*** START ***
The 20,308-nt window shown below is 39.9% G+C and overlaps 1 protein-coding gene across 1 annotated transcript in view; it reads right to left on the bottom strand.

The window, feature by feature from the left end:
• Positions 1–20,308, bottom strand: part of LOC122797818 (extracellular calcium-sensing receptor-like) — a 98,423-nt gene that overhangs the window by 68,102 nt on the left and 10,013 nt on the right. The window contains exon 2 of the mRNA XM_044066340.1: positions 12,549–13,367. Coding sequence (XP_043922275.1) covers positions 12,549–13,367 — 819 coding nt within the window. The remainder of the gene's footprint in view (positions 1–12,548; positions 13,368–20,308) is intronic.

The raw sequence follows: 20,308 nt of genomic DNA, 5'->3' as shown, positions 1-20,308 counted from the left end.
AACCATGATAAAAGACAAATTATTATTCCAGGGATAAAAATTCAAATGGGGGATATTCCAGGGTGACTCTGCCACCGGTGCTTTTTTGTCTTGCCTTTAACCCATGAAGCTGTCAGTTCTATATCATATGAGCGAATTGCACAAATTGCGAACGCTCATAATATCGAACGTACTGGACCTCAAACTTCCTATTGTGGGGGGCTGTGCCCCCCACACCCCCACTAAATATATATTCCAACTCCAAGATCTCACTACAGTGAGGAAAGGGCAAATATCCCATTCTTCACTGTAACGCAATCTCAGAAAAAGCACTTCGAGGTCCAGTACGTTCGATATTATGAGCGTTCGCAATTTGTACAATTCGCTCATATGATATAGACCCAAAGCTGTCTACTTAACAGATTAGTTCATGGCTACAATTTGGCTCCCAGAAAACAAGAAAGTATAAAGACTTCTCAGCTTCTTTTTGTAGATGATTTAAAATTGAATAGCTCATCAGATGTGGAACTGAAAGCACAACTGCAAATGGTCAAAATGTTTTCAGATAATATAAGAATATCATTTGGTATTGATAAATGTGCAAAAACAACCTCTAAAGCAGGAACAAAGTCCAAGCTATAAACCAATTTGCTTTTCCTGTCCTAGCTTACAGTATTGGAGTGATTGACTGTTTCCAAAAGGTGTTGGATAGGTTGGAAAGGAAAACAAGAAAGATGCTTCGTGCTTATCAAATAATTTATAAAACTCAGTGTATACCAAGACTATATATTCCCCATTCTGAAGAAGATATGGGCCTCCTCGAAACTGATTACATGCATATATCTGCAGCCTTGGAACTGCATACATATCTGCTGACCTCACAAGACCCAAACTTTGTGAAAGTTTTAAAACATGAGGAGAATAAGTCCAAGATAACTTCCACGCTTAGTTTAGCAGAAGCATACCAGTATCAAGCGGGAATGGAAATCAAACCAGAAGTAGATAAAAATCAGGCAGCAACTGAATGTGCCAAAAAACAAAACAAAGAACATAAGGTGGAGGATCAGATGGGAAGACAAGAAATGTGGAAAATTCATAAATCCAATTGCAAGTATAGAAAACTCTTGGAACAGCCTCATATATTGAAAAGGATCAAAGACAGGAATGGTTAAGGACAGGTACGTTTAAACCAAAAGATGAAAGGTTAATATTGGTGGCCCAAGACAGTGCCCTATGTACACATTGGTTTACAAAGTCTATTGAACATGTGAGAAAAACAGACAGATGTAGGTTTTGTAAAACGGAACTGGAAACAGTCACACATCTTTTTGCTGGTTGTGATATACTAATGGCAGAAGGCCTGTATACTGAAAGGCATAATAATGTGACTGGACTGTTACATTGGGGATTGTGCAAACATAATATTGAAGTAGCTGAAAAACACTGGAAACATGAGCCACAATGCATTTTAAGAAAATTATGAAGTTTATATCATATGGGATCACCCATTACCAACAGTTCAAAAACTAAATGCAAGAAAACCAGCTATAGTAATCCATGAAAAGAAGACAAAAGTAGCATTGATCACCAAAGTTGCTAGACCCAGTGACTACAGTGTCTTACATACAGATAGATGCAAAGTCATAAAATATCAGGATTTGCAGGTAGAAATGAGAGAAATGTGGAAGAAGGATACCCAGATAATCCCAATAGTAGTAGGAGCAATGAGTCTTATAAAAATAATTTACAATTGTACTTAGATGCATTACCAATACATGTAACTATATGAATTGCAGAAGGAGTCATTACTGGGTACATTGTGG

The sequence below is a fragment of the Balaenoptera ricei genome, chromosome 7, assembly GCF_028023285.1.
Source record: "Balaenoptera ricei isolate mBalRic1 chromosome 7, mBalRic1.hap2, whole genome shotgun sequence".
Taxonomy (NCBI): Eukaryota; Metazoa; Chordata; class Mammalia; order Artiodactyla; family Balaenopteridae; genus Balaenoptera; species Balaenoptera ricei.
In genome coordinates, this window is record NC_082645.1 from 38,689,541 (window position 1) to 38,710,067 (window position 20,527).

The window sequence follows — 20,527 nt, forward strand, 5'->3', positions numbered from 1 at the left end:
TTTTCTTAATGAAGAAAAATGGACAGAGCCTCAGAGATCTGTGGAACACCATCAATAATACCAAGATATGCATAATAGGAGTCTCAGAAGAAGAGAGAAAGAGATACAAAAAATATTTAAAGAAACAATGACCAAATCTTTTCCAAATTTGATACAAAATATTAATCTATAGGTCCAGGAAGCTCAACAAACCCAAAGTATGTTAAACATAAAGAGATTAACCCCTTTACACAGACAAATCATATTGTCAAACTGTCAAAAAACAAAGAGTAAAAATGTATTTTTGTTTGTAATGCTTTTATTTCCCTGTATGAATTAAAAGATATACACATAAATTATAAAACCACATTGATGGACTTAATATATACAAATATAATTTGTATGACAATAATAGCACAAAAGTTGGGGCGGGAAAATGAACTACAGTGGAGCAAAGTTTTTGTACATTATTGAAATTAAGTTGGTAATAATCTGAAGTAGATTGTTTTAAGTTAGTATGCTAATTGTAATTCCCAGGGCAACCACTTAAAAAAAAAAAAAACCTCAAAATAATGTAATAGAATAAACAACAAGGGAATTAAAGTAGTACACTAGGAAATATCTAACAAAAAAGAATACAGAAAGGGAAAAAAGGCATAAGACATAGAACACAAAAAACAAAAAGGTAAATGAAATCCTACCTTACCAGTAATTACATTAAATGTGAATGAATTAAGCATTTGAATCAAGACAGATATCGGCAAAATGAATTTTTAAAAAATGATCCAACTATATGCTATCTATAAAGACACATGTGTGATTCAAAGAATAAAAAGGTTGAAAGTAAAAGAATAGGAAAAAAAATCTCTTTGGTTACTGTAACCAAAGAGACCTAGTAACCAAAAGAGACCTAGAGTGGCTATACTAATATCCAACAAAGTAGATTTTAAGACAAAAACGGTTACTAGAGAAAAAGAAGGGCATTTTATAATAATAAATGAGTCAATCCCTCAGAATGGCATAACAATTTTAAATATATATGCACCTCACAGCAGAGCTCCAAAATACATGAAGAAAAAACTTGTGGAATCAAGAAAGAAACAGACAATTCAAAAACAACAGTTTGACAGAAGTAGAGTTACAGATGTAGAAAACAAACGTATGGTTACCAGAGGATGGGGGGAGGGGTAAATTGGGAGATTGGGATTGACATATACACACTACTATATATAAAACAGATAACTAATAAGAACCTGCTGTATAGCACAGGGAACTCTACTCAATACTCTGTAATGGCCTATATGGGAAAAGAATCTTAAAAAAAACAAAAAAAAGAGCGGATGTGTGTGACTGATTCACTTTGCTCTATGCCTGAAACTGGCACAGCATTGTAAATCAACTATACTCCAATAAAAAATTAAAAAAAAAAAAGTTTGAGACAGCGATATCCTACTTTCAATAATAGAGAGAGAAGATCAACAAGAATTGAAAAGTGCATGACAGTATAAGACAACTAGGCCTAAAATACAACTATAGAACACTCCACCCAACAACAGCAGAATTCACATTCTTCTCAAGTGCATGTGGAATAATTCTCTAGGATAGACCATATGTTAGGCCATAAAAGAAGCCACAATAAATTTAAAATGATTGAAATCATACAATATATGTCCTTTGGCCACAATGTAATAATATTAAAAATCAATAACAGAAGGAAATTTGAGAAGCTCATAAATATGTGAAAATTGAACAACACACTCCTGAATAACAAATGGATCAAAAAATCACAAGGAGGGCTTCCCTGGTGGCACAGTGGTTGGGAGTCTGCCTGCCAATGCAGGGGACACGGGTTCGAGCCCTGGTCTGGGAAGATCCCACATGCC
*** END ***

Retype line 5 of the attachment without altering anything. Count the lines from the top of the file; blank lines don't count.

AACCATGATAAAAGACAAATTATTATTCCAGGGATAAAAATTCAAATGGGGGATATTCCAGGGTGACTCTGCCACCGGTGCTTTTTTGTCTTGCCTTTAACCCATGAAGCTGTCAGTTCTATATCATATGAGCGAATTGCACAAATTGCGAACGCTCATAATATCGAACGTACTGGACCTCAAACTTCCTATTGTGGGGGGCTGTGCCCCCCACACCCCCACTAAATATATATTCCAACTCCAAGATCTCACTACAGTGAGGAAAGGGCAAATATCCCATTCTTCACTGTAACGCAATCTCAGAAAAAGCACTTCGAGGTCCAGTACGTTCGATATTATGAGCGTTCGCAATTTGTACAATTCGCTCATATGATATAGACCCAAAGCTGTCTACTTAACAGATTAGTTCATGGCTACAATTTGGCTCCCAGAAAACAAGAAAGTATAAAGACTTCTCAGCTTCTTTTTGTAGATGATTTAAAATTGAATAGCTCATCAGATGTGGAACTGAAAGCACAACTGCAAATGGTCAAAATGTTTTCAGATAATATAAGAATATCATTTGGTATTGATAAATGTGCAAAAACAACCTCTAAAGCAGGAACAAAGTCCAAGCTATAAACCAATTTGCTTTTCCTGTCCTAGCTTACAGTATTGGAGTGATTGACTGTTTCCAAAAGGTGTTGGATAGGTTGGAAAGGAAAACAAGAAAGATGCTTCGTGCTTATCAAATAATTTATAAAACTCAGTGTATACCAAGACTATATATTCCCCATTCTGAAGAAGATATGGGCCTCCTCGAAACTGATTACATGCATATATCTGCAGCCTTGGAACTGCATACATATCTGCTGACCTCACAAGACCCAAACTTTGTGAAAGTTTTAAAACATGAGGAGAATAAGTCCAAGATAACTTCCACGCTTAGTTTAGCAGAAGCATACCAGTATCAAGCGGGAATGGAAATCAAACCAGAAGTAGATAAAAATCAGGCAGCAACTGAATGTGCCAAAAAACAAAACAAAGAACATAAGGTGGAGGATCAGATGGGAAGACAAGAAATGTGGAAAATTCATAAATCCAATTGCAAGTATAGAAAACTCTTGGAACAGCCTCATATATTGAAAAGGATCAAAGACAGGAATGGTTAAGGACAGGTACGTTTAAACCAAAAGATGAAAGGTTAATATTGGTGGCCCAAGACAGTGCCCTATGTACACATTGGTTTACAAAGTCTATTGAACATGTGAGAAAAACAGACAGATGTAGGTTTTGTAAAACGGAACTGGAAACAGTCACACATCTTTTTGCTGGTTGTGATATACTAATGGCAGAAGGCCTGTATACTGAAAGGCATAATAATGTGACTGGACTGTTACATTGGGGATTGTGCAAACATAATATTGAAGTAGCTGAAAAACACTGGAAACATGAGCCACAATGCATTTTAAGAAAATTATGAAGTTTATATCATATGGGATCACCCATTACCAACAGTTCAAAAACTAAATGCAAGAAAACCAGCTATAGTAATCCATGAAAAGAAGACAAAAGTAGCATTGATCACCAAAGTTGCTAGACCCAGTGACTACAGTGTCTTACATACAGATAGATGCAAAGTCATAAAATATCAGGATTTGCAGGTAGAAATGAGAGAAATGTGGAAGAAGGATACCCAGATAATCCCAATAGTAGTAGGAGCAATGAGTCTTATAAAAATAATTTACAATTGTACTTAGATGCATTACCAATACATGTAACTATATGAATTGCAGAAGGAGTCATTACTGGGTACATTGTGG